Tuesday, September 16, 2008


"We should not take any unilateral steps. It is not acceptable to opt for a military scenario,"" President Medvedev said Friday at the Valdai Club, which sees journalists and academics specializing on Russia.

His remarks come as speculation runs high that Israel and the U.S. are drawing up plans to launch a military strike against Iran in a bid to hamper the country's nuclear program.

French President Nicolas Sarkozy suggested last week that should Iran continue with its uranium enrichment program, it could be attacked by Israel.

French President Nicolas Sarkozy says a strike on Iran would not be questioned ""We could find one morning that Israel has struck (Iran),"" said the French president, adding that no one would question the legitimacy of such an act of aggression.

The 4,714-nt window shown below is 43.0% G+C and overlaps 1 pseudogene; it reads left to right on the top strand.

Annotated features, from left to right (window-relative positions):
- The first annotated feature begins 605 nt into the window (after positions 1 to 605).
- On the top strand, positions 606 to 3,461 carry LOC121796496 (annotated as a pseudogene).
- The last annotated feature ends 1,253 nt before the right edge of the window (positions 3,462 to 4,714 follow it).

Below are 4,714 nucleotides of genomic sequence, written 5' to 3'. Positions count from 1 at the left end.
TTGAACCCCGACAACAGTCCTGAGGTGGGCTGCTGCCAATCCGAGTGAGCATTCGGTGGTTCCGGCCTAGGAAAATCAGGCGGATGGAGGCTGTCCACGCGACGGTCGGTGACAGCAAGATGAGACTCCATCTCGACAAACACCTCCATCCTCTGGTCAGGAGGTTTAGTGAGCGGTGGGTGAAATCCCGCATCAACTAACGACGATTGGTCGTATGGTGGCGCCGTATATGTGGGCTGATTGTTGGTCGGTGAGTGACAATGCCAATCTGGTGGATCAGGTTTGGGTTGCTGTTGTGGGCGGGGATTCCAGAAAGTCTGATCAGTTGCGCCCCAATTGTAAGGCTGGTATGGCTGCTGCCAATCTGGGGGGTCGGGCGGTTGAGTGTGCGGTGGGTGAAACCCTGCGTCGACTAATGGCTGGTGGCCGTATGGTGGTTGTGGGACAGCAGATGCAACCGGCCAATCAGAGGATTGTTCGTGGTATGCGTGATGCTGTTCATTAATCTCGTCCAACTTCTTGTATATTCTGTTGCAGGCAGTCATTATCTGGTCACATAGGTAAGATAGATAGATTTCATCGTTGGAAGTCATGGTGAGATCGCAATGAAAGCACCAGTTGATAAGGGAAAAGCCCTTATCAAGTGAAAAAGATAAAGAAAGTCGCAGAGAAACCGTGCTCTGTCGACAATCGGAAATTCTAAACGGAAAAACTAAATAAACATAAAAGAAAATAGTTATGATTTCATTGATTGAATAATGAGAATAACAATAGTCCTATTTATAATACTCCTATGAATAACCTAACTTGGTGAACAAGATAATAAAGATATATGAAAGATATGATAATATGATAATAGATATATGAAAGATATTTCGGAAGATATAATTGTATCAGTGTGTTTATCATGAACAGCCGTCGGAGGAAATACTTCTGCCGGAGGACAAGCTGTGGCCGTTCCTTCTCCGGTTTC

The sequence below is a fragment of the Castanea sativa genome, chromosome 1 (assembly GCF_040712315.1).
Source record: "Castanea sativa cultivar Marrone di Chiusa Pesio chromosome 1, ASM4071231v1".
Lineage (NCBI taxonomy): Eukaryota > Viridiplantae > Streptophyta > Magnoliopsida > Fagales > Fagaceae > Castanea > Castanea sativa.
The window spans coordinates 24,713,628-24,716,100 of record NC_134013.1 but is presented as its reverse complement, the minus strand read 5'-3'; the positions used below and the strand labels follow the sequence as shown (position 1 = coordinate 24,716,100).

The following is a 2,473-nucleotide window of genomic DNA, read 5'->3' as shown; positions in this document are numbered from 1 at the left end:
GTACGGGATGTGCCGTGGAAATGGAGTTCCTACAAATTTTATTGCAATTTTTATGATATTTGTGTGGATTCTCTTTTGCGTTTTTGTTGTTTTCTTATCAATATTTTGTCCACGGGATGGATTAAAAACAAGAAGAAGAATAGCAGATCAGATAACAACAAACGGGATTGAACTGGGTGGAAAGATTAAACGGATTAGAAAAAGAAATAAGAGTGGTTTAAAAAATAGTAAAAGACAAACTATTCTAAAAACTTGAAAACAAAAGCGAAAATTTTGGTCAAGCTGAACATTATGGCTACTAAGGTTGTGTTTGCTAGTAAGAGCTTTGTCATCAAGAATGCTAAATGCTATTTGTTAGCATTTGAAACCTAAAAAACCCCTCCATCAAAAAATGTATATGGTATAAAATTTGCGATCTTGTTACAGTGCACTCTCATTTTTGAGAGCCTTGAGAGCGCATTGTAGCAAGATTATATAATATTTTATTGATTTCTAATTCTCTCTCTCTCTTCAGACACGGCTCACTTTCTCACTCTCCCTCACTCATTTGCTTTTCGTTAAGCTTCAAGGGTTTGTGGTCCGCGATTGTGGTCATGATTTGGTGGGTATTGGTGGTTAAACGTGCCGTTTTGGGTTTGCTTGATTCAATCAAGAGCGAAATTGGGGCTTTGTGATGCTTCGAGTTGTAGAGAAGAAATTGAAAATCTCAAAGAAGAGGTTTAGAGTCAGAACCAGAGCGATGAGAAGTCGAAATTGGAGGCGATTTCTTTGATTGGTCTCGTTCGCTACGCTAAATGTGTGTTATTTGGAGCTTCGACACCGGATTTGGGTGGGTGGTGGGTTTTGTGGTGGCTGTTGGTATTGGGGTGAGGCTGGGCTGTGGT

The U.S. President George W. Bush and upper echelons in Tel Aviv have repeatedly threatened Iran with war under the pretext that Tehran, a signatory to the nuclear Non-Proliferation Treaty (NPT), seeks nuclear weaponry.

Under the U.S. pressure, the UN Security Council has so far imposed three rounds of sanctions against Iran, demanding the country to halt its enrichment program.

This is while the UN nuclear watchdog has confirmed that Iran enriches uranium-235 to a level of 3.7 percent - a rate consistent with the construction of a nuclear power plant. Nuclear arms production requires an enrichment level of above 90 percent.

The Russian president says Moscow only supports negotiations over Tehran's nuclear program, Reuters reported.

President Medvedev added that the talks between Iran and the West, led by European Union foreign policy Chief Javier Solana, 'have been quite positive'.

""We should not adopt any additional sanctions now,"" he warned.


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